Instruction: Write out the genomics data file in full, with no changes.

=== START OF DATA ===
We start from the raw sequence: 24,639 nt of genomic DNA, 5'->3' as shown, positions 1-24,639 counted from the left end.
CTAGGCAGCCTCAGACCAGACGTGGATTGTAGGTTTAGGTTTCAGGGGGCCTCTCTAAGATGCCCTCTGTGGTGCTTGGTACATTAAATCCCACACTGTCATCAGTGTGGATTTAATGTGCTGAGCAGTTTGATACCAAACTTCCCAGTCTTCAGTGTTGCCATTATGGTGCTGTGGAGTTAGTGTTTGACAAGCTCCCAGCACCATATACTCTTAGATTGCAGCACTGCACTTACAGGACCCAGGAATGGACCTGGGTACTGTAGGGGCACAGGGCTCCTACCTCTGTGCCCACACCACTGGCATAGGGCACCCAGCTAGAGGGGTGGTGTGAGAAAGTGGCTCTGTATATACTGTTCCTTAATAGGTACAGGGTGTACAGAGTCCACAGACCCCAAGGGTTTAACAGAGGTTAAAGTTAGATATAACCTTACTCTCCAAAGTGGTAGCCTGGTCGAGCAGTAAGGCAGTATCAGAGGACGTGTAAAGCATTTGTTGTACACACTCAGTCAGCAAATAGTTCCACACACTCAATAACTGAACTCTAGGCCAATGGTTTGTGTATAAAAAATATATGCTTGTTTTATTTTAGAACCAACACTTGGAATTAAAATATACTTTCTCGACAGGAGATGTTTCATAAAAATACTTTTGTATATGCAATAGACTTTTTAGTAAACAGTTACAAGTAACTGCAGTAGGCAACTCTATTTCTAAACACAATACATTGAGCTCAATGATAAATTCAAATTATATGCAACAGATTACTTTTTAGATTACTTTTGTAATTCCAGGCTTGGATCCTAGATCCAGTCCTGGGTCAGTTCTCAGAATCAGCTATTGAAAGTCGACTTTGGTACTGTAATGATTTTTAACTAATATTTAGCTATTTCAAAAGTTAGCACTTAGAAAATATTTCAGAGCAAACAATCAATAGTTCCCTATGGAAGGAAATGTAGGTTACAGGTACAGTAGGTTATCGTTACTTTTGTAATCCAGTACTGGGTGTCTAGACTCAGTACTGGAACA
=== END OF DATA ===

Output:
We start from the raw sequence: 24,639 nt of genomic DNA, 5'->3' as shown, positions 1-24,639 counted from the left end.
CTAGGCAGCCTCAGACCAGACGTGGATTGTAGGTTTAGGTTTCAGGGGGCCTCTCTAAGATGCCCTCTGTGGTGCTTGGTACATTAAATCCCACACTGTCATCAGTGTGGATTTAATGTGCTGAGCAGTTTGATACCAAACTTCCCAGTCTTCAGTGTTGCCATTATGGTGCTGTGGAGTTAGTGTTTGACAAGCTCCCAGCACCATATACTCTTAGATTGCAGCACTGCACTTACAGGACCCAGGAATGGACCTGGGTACTGTAGGGGCACAGGGCTCCTACCTCTGTGCCCACACCACTGGCATAGGGCACCCAGCTAGAGGGGTGGTGTGAGAAAGTGGCTCTGTATATACTGTTCCTTAATAGGTACAGGGTGTACAGAGTCCACAGACCCCAAGGGTTTAACAGAGGTTAAAGTTAGATATAACCTTACTCTCCAAAGTGGTAGCCTGGTCGAGCAGTAAGGCAGTATCAGAGGACGTGTAAAGCATTTGTTGTACACACTCAGTCAGCAAATAGTTCCACACACTCAATAACTGAACTCTAGGCCAATGGTTTGTGTATAAAAAATATATGCTTGTTTTATTTTAGAACCAACACTTGGAATTAAAATATACTTTCTCGACAGGAGATGTTTCATAAAAATACTTTTGTATATGCAATAGACTTTTTAGTAAACAGTTACAAGTAACTGCAGTAGGCAACTCTATTTCTAAACACAATACATTGAGCTCAATGATAAATTCAAATTATATGCAACAGATTACTTTTTAGATTACTTTTGTAATTCCAGGCTTGGATCCTAGATCCAGTCCTGGGTCAGTTCTCAGAATCAGCTATTGAAAGTCGACTTTGGTACTGTAATGATTTTTAACTAATATTTAGCTATTTCAAAAGTTAGCACTTAGAAAATATTTCAGAGCAAACAATCAATAGTTCCCTATGGAAGGAAATGTAGGTTACAGGTACAGTAGGTTATCGTTACTTTTGTAATCCAGTACTGGGTGTCTAGACTCAGTACTGGAACA